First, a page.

Redlining: Denial by Design

As stated by National Alliance’s study, “a key issue facing the American healthcare system is the impact of social needs, social risks, and social determinants of health (SDoH) on healthcare.” Social determinants of health include conditions in places where people live, work, and play. The Department of Health lists Neighborhood and Built Environment as a major domain of SDoH. For many people, redlining has predetermined where they live.

Redlining is a term related to discriminatory housing practices, often financial. The act of redlining started in the 1930s, but the term was not coined until the 1960s.

“Redlining was an intentional process that was used by the real estate industry and the financing industry to really color-code communities and steer where lending happened.”

It is crucial to acknowledge that these lending policies were a federal program produced by the government. Lenders utilized these maps to determine who got money and who did not, all based on the neighborhoods they lived in. When this practiced started, typically if it was a community of color, it was marked red.

Redlining is now illegal. But the influences of it are still felt today and impacts much more than just mortgages. It is so engrained in the system, the effects are felt in many fields of life, including health care, and frequently for those in communities of color.  A primary example of systemic racism.

Impacts of SDoH:


A2019 report proved that Pittsburgh is not America’s most livable city. It is “the nation’s least livable and unequal cities for Black Americans” all due to the “reluctant to acknowledge the consequences of their own institutionalized system of racial separation.” Pittsburgh is a “tale of two cities” that redlining put into place years ago.

Overall Health & Health Care Access

When redlining was put into place, the neighborhoods that were marked red were literally the most toxic areas to live in. For example, in Northern California, the neighborhoods within Berkley and Oakland that were redlined sit on land closer to manufacturing and major highways, creating unhealthy environments for those living there. The air quality is poisonous. These patterns are seen country wide, not just in a few cities here and there.

Residents of these toxic neighborhoods are likely to have shorter life spans than people living in other parts of the same city. Sometimes there is a 20-to-30-year difference! Redlining has a massive lingering impact in our country.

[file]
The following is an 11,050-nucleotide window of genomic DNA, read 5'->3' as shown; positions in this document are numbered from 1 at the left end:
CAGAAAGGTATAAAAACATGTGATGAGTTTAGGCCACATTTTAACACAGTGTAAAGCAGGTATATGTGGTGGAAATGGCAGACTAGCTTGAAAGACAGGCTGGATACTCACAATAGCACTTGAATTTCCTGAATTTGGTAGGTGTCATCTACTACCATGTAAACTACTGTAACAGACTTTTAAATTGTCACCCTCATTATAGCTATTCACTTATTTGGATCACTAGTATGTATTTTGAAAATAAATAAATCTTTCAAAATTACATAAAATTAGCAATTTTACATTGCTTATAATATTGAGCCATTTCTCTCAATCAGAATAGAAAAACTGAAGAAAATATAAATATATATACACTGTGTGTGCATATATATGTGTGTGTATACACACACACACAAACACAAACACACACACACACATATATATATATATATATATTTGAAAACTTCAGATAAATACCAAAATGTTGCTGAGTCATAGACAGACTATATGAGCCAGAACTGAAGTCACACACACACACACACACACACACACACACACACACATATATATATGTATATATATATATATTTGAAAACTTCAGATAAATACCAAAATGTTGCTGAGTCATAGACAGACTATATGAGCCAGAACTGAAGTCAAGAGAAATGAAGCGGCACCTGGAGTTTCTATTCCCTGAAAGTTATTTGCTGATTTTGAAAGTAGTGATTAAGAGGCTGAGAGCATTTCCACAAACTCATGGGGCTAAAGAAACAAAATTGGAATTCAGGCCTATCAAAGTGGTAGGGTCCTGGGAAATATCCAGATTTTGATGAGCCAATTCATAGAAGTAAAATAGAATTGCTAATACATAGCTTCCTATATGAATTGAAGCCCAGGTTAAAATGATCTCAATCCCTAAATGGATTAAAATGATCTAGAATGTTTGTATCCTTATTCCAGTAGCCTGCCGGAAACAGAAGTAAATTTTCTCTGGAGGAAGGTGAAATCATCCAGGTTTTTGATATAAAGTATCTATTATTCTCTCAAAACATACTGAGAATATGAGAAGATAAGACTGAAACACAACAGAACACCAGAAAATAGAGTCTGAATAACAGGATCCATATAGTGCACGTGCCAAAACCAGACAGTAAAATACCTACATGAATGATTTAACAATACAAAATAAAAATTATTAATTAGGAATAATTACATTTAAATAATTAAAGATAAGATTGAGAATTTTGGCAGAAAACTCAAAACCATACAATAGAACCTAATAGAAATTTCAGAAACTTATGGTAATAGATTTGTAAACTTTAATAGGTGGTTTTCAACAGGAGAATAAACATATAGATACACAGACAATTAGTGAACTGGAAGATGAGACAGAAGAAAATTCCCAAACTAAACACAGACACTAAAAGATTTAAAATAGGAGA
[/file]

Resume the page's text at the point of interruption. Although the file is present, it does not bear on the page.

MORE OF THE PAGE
“(She says that) People often think of health as the result of individual choices. (But she says) The redlining study’s findings show how health is also a result of a lack of choices baked into the very fabric of American cities by racist policies made long ago.”

The forced residential segregation in turn has created hospital segregation. Hospitals in the redlined neighborhoods do not receive equal funding and the quality of care does not match those outside of these areas. All hospitals deserve equal support to provide the best quality of care to their patients. The unequal reimbursement system must end, “so that all hospitals are compensated equally for the patients they serve.”


School funding is based on property values, unjustly created by redlining, which also had in a hand in creating school district boundaries.

“The government and corporations then diverted money and other resources away from these siloed minority neighborhoods, which they had a hand in creating. This meant a lack of funding for public schools in high-needs neighborhoods primarily serving children of color. The denial was by design.”

Just like quality of care, every child deserves equitable access to a first-rate education.

Food deserts/Inequitable food access

The term food desert is contested because it ignores the true cause of the lack of access to food – systemic racism. “Food Apartheid” is said to be more accurate. It calls out the reason behind these areas with inequitable food access and limited options. People are not in these areas by chance. It’s the result of a purposeful plan. Grocery stores are more hesitant to open in these areas, adding another hurdle to creating equitable food access, and another component of a healthful lifestyle.  

“Food justice means racial justice, demanding a clear-eyed understanding of how white supremacy has shaped our food systems” and that “nutritious, affordable, and culturally relevant food is a universal human right.”

In an upcoming interview, hear from the Second Lady of PA, Gisele Fetterman, and her nonprofits focused on helping areas of food insecurity, including 412 Food Rescue.

By no means is this list all encompassing of the lifelong consequences that redlining has put into place. These are just some of the examples of systemic racism communities of color face. All started by a government policy. It has so many layers to peel back that these effects often get overlooked by those in places of privilege. Redlining, what it impacts, and other social determinants of health must be considered when employers are selecting the health care for their employees.

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